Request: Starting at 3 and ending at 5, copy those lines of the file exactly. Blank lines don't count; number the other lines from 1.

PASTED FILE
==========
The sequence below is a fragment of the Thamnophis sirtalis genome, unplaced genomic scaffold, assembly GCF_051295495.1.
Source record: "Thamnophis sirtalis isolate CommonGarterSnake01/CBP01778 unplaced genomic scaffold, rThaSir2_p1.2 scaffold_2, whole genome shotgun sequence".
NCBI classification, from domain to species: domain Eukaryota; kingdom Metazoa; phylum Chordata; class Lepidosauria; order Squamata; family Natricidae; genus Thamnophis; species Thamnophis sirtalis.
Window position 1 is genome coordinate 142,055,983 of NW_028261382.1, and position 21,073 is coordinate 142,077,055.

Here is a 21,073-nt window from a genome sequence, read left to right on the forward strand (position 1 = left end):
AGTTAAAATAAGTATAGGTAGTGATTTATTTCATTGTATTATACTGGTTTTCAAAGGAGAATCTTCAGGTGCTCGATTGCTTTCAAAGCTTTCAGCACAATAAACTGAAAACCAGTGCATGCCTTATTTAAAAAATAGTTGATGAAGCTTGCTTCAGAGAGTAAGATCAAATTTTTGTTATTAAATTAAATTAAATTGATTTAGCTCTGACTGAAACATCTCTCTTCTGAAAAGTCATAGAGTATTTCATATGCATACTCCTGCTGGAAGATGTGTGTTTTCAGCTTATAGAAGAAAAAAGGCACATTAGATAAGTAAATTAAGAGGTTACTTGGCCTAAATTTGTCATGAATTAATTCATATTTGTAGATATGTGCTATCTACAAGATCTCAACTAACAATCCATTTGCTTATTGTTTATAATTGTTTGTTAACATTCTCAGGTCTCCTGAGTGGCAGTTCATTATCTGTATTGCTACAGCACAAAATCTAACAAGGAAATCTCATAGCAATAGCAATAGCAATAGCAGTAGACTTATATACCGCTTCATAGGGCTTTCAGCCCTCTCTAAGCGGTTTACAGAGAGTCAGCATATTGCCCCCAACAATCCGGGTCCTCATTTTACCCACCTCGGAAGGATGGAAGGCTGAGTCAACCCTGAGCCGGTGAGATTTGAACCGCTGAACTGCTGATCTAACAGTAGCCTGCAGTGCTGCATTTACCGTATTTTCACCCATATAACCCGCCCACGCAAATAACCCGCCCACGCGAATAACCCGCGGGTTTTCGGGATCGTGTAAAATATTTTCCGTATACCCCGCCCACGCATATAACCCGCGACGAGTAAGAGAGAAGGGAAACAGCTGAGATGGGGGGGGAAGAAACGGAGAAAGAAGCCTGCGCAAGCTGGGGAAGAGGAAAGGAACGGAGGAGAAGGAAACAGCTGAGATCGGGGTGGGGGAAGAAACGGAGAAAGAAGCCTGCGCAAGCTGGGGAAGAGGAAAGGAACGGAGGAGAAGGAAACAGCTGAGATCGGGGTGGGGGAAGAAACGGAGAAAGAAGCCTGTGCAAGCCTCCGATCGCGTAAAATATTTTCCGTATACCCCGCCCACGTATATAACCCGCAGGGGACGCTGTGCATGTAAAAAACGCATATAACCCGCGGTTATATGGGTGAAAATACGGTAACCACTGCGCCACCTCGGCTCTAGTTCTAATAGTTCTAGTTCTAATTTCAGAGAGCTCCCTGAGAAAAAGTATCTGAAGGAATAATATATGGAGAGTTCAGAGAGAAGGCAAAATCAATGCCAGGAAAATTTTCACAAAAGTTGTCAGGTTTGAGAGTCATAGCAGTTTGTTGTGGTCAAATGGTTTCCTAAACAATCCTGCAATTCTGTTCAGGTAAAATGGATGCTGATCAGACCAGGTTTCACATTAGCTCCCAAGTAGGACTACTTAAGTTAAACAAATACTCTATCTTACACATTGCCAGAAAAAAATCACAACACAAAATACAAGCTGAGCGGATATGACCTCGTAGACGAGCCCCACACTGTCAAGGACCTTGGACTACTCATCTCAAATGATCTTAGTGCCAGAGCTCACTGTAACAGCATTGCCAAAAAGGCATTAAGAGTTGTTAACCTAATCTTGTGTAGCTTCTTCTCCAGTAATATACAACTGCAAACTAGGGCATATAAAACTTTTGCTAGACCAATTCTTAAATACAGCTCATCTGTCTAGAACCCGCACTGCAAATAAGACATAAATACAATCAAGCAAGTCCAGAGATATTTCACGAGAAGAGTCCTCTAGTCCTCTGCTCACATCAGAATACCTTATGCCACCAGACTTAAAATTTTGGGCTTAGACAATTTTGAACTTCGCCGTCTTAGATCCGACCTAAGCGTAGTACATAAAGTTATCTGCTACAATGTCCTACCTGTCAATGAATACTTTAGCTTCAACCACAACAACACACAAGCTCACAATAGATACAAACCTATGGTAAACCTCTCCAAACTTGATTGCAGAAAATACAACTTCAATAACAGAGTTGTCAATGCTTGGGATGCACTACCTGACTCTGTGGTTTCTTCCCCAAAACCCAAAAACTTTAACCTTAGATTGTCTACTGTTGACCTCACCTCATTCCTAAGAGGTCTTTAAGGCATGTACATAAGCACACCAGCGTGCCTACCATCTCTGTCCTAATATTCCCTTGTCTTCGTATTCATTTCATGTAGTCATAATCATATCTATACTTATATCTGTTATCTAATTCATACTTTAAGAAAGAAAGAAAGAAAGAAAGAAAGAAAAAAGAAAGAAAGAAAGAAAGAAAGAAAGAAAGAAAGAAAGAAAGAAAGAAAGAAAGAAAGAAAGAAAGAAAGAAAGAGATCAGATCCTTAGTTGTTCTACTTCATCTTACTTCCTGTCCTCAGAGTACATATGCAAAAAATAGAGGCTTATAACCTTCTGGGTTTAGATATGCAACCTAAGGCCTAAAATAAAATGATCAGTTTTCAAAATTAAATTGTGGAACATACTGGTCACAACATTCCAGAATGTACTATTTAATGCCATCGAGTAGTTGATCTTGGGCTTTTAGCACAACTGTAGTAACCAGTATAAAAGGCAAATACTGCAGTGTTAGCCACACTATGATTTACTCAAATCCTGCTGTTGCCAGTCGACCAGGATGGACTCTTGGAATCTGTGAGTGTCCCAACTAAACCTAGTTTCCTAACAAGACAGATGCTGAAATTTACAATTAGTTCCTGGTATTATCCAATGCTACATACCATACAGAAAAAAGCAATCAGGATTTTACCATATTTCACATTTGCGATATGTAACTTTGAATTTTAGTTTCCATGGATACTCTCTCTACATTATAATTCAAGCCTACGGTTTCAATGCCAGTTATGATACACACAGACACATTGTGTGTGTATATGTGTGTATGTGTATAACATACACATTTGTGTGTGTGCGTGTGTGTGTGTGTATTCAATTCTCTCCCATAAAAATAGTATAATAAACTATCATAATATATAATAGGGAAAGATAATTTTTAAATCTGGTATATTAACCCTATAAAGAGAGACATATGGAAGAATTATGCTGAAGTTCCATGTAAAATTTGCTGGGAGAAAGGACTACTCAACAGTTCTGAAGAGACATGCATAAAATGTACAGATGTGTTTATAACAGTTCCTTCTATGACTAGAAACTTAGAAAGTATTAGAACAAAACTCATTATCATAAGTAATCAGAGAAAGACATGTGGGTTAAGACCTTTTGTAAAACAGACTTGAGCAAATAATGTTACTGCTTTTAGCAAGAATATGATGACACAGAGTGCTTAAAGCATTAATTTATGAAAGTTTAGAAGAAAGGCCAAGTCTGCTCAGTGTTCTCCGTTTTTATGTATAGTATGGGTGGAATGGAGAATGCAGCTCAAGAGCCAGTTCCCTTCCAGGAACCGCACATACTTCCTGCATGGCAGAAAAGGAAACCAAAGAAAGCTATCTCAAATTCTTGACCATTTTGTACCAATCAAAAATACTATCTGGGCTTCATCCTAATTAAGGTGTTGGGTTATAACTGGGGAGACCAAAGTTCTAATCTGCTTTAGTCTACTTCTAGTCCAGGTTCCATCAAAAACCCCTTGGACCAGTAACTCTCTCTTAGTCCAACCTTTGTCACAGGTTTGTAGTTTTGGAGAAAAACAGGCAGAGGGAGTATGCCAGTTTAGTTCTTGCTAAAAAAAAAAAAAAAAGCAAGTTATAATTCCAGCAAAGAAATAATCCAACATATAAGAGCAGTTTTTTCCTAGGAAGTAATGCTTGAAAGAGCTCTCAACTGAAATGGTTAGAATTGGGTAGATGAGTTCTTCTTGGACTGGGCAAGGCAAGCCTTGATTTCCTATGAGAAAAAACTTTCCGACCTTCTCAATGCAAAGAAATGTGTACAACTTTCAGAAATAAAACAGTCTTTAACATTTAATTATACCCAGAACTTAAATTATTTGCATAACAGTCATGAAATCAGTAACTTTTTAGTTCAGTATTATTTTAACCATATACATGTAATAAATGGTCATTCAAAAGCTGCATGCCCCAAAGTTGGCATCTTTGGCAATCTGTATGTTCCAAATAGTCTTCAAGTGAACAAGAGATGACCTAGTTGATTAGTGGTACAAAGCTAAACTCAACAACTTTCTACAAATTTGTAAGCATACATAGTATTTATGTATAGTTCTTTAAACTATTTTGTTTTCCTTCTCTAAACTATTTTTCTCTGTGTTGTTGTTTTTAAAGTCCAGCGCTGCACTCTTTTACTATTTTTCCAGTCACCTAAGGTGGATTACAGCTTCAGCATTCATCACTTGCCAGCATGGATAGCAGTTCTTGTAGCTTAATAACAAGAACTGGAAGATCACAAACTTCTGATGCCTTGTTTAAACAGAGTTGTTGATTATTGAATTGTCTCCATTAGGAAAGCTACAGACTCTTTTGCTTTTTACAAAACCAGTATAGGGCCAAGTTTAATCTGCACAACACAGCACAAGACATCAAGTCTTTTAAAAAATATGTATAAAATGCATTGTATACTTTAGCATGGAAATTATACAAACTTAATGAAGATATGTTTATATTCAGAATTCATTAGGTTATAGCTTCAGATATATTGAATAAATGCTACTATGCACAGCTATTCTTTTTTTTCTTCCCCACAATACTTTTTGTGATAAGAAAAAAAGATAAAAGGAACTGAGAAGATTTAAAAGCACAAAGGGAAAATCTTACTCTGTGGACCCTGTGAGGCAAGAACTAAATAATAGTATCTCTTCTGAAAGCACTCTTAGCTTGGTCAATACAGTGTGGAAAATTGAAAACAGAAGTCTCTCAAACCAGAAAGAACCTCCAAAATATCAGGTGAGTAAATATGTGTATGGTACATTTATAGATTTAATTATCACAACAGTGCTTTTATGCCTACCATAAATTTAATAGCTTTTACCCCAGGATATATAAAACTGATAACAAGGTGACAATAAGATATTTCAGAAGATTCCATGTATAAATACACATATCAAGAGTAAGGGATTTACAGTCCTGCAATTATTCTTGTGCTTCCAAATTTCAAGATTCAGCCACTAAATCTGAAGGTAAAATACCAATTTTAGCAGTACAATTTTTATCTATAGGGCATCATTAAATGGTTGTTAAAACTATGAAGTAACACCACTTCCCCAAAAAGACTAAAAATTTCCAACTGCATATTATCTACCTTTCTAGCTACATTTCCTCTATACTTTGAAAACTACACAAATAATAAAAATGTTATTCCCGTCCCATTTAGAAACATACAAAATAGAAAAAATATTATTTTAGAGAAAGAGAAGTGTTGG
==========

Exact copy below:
NCBI classification, from domain to species: domain Eukaryota; kingdom Metazoa; phylum Chordata; class Lepidosauria; order Squamata; family Natricidae; genus Thamnophis; species Thamnophis sirtalis.
Window position 1 is genome coordinate 142,055,983 of NW_028261382.1, and position 21,073 is coordinate 142,077,055.

Here is a 21,073-nt window from a genome sequence, read left to right on the forward strand (position 1 = left end):